consist ofa square box or impoundment constructed of mesh web-
bing and attached to poles or pilings driven into the bottom. The
entrance to this impounded section is a "V" shaped or funnel
arrangement of webbing, also stretched on poles, known as the
heart. A pound net may be used with or without a wing or lead,
which is a straight piece of webbing strung on stationery piling.
The fish, during their normal movement, are either intercepted by
the wing and led into the heart whence they find their way into
the pound, or are attracted through the funnel shaped opening by
bait. They are held in the pound until the operator releases the








Table 15.

MONTHLY SUMMARIES OF CREEL CENSUS DATA FROM ST. JOHNS RIVER (LAKE GEORGE AREA) 1 1948-1950


Month




February, 1948 .......
M arch, 1948... ......
April, 1948..... .. ...
M ay, 1948..........
December, 1948 .....
February, 1949 ..... .
M arch, 1949 ..........
April, 1949 ..... .
January, 1950 .........
February, 1950 .......
March, 1950 ........
April, 1950 ...........
M ay, 1950............
June, 1 50 .. ......
July, 1950 ..
September, 1950 ......
November, 1950 .......
December, 1950 ...


Number Total
of Perons Hours of
Checked Fishing


123
80
246
21
4
44
24
12
9
92
74
104
101
70
42
12
188
166


964.5
538.0
1,603.5
67.0
5.7
236.1
66.5
34.0
66.0
584.2
394.0
665.0
705.0
266.0
255.0
49.0
871.0
1,069.0


BLACK BASS


Number
Taken

62
36
400
41
6
5
3
1
14
81
62
102
76
35
32
11
133
173


Number
per Hour

.07
.09
.31
.67
1.01
.02
.01
.03
.66
.15
.16
.17
.11
.13
.13
.22
.16
.17


Percent
of Effort
Expended

91. 1
75.9
78.9
100.0
100.0
95.3
57.9
100.0
100.0
93.3
95.7
91.8
92.4
06.7
95.3
100.0
95.4
96.4


BLACK CRAPPIE


Number
Taken

10


















4


Number
per Hour

1.0


















.24


Percent
of Effort
Expended

1.0







. .. . . ..










1.9


SCompiled by Barry 0. Freeman, Fish Management Supervisor.
2 Includes catfish, pickerel, and an occasional gar or mudfish.
Hours of fishing not available on 20 people who did not catch anything. Average hours for others used for total.
4 One day only.
i Insignificant.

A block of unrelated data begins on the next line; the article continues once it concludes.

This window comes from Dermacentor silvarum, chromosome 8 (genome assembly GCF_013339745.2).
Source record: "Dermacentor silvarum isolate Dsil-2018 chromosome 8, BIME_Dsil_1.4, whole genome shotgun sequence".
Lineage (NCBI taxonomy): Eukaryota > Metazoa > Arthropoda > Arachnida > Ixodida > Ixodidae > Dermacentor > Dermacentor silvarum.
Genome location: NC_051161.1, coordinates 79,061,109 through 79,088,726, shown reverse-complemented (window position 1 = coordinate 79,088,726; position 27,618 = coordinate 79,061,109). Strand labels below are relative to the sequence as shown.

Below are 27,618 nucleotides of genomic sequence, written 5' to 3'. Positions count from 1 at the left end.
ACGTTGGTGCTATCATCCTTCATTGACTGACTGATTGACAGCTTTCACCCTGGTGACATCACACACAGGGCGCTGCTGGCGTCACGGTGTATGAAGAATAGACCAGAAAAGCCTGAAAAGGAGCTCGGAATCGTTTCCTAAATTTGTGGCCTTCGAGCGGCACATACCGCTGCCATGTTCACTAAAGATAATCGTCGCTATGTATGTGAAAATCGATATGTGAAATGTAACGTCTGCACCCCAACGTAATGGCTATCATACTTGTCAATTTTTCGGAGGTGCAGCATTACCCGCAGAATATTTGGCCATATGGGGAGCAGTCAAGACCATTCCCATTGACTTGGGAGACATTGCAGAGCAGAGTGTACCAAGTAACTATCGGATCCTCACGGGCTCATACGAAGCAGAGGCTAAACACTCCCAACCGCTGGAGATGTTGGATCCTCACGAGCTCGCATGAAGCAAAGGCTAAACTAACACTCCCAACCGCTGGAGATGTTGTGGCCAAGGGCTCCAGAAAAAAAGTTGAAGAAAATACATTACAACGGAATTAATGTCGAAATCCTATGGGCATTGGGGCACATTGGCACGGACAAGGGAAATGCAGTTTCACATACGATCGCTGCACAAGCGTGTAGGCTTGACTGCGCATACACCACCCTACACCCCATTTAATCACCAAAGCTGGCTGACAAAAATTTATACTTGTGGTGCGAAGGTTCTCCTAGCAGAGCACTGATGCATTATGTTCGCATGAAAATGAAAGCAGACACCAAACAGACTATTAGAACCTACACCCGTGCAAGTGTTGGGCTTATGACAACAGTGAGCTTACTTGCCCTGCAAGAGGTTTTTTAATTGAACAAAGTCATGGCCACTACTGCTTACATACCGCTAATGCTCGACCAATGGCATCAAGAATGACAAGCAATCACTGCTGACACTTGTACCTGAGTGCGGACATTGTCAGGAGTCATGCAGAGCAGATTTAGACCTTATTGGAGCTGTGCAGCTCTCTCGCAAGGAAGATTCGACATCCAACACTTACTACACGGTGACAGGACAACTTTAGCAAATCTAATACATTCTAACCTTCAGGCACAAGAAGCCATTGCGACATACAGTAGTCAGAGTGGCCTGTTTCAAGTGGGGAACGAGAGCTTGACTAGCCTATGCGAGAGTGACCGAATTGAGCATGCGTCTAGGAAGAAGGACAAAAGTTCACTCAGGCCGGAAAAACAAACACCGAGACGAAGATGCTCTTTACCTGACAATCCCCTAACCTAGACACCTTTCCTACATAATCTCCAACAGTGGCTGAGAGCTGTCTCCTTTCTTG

Inc Incidental.


BREAM
IPercent

Number Number of Effort
Taken per IIonr Expended

102 1.31 7.0
417 3.20 24.1
536 1.59 21.1


:..... .... 4.6
61 2.17 42.1


17 .38 6.7
2 .40 4.8
151 2.79 S.2
36 .68 7.6
3 .33 3.3
28 2.33 4.7

50 2.17 2.7
37 .97 3.6


OTHERS 2

Percent
Number Number of Effort
Taken per Hour Expended

13 .01 Inc.
15 .03 Inc.
8 i Inc.


9 .05 Inc.
5 .01 Inc.


9 i Inc.
6 .01 Inc.
21 .03 Inc.
11 .01 Inc.
2 .01 Inc.


14 .01 Inc.
34 .03 Inc.






Table 16.

MONTHLY SUMMARIES OF CREEL CENSUS DATA FROM LAKE OKEECHOBEE' 1949-1950


Number Total
of Persons Hours of
Qheeked Fishing


21 94.0
o=


BLACK BASS


Number
Taken

59
21
20
57
123
15
6
15
15
71


Number
per Hour

0.80
0.51
0.40
0.71
0.91
0.25
0.41
0.43
0.85
01.2S


Percent
of Effort
Expended


100.0
100.0
S2.9
100.0
100.0
100.0
79.3
1010.0
93.3


BLACK CRAPPIE


Numlier Number
Taken per Hour


BREAM


Percent
of Effort Number
Expended Taken I

.... 57


9.8 4


Percent
of Effort
Expended

21.3


4.6


4 .90 20.7

22 2.1 5.2


OTHERS


" I 3.3


Percent
of Effort
Expended





2.7






1.5


1 Compiled by Don I R. Luethy, Fish Management Super isor.
2 Includes catfish. pickerel, and an occasional gar or mud'ish.
Table 17.

MONTHLY SUMMARIES OF CREEL CENSUS DATA FROM KISSIMMEE RIVER (OKEECHOBEE AREA)', 1949-50


BLACK BASS BLACK C'APPIE 13REAMl OTHERS 2
Number Total - ----------
Month of Persons Hours of Percent Percent Percent Percent
Checked iishing Number Number of Effort Number Number of Effort Number Number of Effort Numlber Number of Effort
Taken per Hlour Expended Take'i pter Hour Expe'lded Takeo pr flour Expende:I Taken per Hour Expended